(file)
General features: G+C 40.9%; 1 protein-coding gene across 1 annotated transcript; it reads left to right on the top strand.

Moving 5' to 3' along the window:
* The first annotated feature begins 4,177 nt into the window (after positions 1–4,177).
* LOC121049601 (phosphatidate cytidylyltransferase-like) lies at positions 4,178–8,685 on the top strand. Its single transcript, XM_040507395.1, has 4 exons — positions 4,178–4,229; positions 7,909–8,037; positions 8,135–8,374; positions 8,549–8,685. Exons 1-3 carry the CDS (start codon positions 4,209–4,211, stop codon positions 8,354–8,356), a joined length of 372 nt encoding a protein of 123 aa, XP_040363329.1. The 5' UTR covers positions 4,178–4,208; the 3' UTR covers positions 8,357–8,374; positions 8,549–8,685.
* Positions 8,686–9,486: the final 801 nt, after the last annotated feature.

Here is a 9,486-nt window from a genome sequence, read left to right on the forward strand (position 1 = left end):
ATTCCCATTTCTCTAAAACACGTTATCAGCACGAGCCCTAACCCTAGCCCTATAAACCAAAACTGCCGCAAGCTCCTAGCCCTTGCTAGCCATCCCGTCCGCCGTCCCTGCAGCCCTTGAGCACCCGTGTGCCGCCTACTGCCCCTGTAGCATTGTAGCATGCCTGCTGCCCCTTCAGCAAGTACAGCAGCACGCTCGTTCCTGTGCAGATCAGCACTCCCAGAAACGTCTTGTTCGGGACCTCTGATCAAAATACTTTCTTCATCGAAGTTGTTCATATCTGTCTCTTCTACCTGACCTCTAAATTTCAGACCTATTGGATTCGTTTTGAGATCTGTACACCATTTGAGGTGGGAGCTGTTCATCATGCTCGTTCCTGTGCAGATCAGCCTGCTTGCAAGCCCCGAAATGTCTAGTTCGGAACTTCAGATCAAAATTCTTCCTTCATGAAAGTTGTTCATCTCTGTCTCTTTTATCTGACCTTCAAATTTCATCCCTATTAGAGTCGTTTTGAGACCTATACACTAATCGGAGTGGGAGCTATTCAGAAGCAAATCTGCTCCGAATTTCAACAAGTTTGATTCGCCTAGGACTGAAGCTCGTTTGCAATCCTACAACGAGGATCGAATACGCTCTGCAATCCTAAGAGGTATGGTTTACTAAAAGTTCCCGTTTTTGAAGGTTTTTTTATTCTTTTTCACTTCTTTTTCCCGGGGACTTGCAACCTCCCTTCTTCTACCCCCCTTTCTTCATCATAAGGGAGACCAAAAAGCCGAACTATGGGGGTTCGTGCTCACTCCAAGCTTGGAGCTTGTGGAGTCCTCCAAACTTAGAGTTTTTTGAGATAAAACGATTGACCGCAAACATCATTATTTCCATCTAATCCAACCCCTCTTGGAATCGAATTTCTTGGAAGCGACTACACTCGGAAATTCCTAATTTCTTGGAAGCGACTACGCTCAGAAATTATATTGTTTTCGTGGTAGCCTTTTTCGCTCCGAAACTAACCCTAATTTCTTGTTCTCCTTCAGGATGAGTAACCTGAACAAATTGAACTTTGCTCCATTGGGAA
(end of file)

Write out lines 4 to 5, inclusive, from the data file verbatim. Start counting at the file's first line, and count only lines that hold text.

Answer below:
* LOC121049601 (phosphatidate cytidylyltransferase-like) lies at positions 4,178–8,685 on the top strand. Its single transcript, XM_040507395.1, has 4 exons — positions 4,178–4,229; positions 7,909–8,037; positions 8,135–8,374; positions 8,549–8,685. Exons 1-3 carry the CDS (start codon positions 4,209–4,211, stop codon positions 8,354–8,356), a joined length of 372 nt encoding a protein of 123 aa, XP_040363329.1. The 5' UTR covers positions 4,178–4,208; the 3' UTR covers positions 8,357–8,374; positions 8,549–8,685.
* Positions 8,686–9,486: the final 801 nt, after the last annotated feature.